Navigating difficult work environments Exit, voice, loyalty, and optionality
In some instances, new executives find themselves in difficult work environments fostered by dysfunctional C-suites: a controlling or narcissistic CEO, or one who avoids decisions, or a peer group that resists change. This article proposes four strategies to deal with such challenges.
Occasionally, but not too infrequently, in our transition labs we encounter executives who confront vexing relationships. Their environment and relationship issues often sap their energy and lead them to question if they made the wrong choice by joining a particular C-suite. The difficulties frequently arise from how the CEO of the company chooses to operate, how peer executives behave, or a combination of both. After looking forward to and committing to a new C-suite role, these new executives often struggle with reconciling their recent choices to commit to an organization with framing their next course of action in response to difficult situations. This essay outlines some potential difficult and dysfunctional situations and four responses every executive can consider.
Some challenging relationship situations
A number of different factors can drive difficult situations. Sometimes it is the CEOs and how they create or enable organizational dysfunction. At other times, it is the behaviors of peer executives. While there are many pathways to and types of difficult situations that occur in companies, the situations below are among the more common challenges I encounter in transition labs. While these situations are difficult to predict ahead of time, careful due diligence ahead of accepting a C-suite position can be helpful in avoiding them.
The controlling CEO with unrealistic expectations
A CEO with unrealistic performance expectations can be vexing. This is particularly difficult when the CEO centralizes decision rights, while not listening to or giving executives adequate permissions to deliver performance. This situation often leads to a high turnover of executives in the C-suite who fail to meet expectations and depart. The challenges are doubled if the CEO’s management style is passive-aggressive. Then the executives receive very little feedback before the CEO suddenly blows up or turns on them.
The conflict-avoiding CEO
Conflict avoidance can also leave in its wake dysfunction in the organization. Conflict avoiders can enable silo and clique behaviors across their leadership by not demanding team behaviors and collective performance. This can let leadership teams fracture into competing groups that don’t share information and resources and create very political environments that drain efforts and executive energy. From excluding an incoming executive in key meetings to put downs and back stabbing behaviors by peer executives, usually a conflict avoiding or narcissistic CEO is a key enabler of these behaviors.
The narcissist CEO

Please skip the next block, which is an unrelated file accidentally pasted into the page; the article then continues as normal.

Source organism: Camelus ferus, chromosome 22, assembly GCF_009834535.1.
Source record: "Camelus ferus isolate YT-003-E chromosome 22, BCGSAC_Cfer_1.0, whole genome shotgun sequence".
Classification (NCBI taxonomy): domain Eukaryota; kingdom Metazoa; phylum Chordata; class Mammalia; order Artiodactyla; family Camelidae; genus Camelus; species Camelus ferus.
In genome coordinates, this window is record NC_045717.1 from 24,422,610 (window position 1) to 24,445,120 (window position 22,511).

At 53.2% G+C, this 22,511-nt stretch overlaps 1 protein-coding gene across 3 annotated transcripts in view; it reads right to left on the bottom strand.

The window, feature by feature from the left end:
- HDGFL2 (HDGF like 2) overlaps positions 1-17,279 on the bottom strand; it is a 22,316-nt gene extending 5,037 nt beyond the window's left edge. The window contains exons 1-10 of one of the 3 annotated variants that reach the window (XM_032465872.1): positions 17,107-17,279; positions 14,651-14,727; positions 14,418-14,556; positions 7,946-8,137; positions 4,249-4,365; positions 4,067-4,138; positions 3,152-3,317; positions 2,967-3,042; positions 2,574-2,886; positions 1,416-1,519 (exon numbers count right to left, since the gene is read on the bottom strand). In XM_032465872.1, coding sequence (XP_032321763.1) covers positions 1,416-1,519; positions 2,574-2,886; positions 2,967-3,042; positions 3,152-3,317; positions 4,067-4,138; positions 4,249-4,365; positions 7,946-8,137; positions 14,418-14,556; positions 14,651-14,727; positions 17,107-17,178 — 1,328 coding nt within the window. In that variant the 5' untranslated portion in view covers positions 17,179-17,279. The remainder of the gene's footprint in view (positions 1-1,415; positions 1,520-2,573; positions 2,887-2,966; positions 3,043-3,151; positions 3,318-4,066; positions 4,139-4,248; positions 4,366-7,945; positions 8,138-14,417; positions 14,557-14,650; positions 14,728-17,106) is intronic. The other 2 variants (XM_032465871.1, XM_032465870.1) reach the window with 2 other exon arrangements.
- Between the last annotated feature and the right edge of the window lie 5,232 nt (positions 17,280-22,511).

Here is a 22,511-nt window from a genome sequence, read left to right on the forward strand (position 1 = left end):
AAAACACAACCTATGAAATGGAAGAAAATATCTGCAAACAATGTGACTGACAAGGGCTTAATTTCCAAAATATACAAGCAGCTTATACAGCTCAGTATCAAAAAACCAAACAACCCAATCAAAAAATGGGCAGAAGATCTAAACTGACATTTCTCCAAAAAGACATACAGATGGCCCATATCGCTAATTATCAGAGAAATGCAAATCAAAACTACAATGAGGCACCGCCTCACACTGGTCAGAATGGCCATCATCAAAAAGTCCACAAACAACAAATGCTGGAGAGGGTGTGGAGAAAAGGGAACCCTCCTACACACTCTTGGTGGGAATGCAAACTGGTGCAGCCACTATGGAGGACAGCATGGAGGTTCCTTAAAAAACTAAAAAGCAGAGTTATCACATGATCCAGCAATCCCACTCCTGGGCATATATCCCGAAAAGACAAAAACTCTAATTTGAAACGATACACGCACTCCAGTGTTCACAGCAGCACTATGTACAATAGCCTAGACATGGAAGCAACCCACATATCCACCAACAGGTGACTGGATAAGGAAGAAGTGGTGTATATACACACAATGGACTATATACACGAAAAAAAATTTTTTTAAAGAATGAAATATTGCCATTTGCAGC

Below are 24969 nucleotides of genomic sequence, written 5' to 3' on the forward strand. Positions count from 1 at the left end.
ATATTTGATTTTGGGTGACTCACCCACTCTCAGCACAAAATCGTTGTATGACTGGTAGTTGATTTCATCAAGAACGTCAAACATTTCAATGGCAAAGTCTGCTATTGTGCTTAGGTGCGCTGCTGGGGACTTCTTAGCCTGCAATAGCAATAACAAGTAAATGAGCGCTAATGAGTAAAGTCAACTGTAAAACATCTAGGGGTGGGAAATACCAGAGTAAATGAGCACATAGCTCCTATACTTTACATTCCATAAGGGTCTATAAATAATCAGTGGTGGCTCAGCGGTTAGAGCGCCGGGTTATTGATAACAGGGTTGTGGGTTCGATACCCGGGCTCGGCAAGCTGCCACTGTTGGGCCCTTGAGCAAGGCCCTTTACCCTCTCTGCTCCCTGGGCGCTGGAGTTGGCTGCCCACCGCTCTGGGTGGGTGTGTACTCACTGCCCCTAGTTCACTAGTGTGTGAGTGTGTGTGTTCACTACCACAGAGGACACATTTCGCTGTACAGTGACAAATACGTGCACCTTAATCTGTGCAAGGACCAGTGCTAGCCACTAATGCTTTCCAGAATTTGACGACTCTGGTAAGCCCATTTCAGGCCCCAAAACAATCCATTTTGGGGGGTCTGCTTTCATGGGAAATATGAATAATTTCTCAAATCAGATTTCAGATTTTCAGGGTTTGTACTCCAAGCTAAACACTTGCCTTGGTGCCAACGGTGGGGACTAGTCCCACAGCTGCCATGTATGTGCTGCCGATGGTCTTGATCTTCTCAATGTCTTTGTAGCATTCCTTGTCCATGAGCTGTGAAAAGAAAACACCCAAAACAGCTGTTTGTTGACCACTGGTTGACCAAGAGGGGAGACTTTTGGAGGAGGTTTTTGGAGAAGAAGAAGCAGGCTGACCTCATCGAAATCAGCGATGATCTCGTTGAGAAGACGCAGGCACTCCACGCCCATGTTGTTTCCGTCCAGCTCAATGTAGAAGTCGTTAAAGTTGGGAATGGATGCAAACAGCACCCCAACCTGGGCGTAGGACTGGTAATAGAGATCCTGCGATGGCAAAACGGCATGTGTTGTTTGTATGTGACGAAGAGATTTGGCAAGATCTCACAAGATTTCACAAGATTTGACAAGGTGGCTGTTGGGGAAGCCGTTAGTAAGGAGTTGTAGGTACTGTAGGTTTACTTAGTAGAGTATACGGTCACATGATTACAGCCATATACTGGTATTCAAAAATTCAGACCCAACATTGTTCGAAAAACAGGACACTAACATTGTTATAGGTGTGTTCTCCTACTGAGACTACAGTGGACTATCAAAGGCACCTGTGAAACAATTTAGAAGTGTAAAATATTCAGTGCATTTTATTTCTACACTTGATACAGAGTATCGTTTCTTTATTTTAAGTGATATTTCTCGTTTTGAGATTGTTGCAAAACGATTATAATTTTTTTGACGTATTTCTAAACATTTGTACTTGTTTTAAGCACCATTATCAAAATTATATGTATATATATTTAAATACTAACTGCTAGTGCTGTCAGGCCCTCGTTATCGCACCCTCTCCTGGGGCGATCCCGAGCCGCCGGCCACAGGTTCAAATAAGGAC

Similar to the conflict-avoiding CEO, a narcissist CEO can also leave a trail of dysfunction. Typically, they surround themselves with a group of sycophants who are unwilling to challenge them and foster mediocrity over meritocracy.
Legacy leaders protecting staff or initiatives
Another vexing challenge for incoming executives is to find their desired personnel moves blocked by the CEO or other peer leaders who may have previously held their role. Let us imagine an incoming CFO finds his controller is not capable of handling the needs of a growing company. However, replacing the controller is blocked because he is a favorite of the CEO and the COO (who was previously the CFO). Leaders outside your area who prevent you from building the team you want undermine your success.
All of the above situations can lead otherwise high-performing executives to reconsider their relationship and commitment to their new organization. The remainder of this article gives a response framework to difficult situations.
Four responses to difficulty
In 1970, the economist and sociologist Albert Hirschman wonderfully framed three choices a customer or even an employee confronts in a deteriorating and dysfunctional environment. These are to exit, give voice to enact change, or to stay loyal in a difficult environment. To this I have found adding a fourth response of creating optionality valuable to helping CxOs reframe their difficult situations and construct solutions that help them get unstuck and move forward.
This is one of the most extreme steps an executive can take when the work environment and relationships are dysfunctional. As I mainly work with CFOs, I find the primary reason for them to choose to exit early in their tenure are:
- Unrealistic expectations or behaviors that are unethical or push ethical boundaries. This includes discomfort with the financial promises made by the CEO and other leaders to the market, as they are unattainable or because attaining them may require unethical practices. In this case, exit is probably the most effective long-term strategy to preserve professional reputation, especially if the leadership is not open to modifying their behavior.
- Betrayal of opportunities. For example, a CFO may be recruited with the promise of being engaged in critical strategy choices, but is instead not invited to or permitted by the CEO to engage in these conversations.
- Peer exclusion and resistance. The incoming executive is excluded from key forums by peers and their cliques, and the incoming executive’s decisions are collectively undermined or constantly resisted by peers.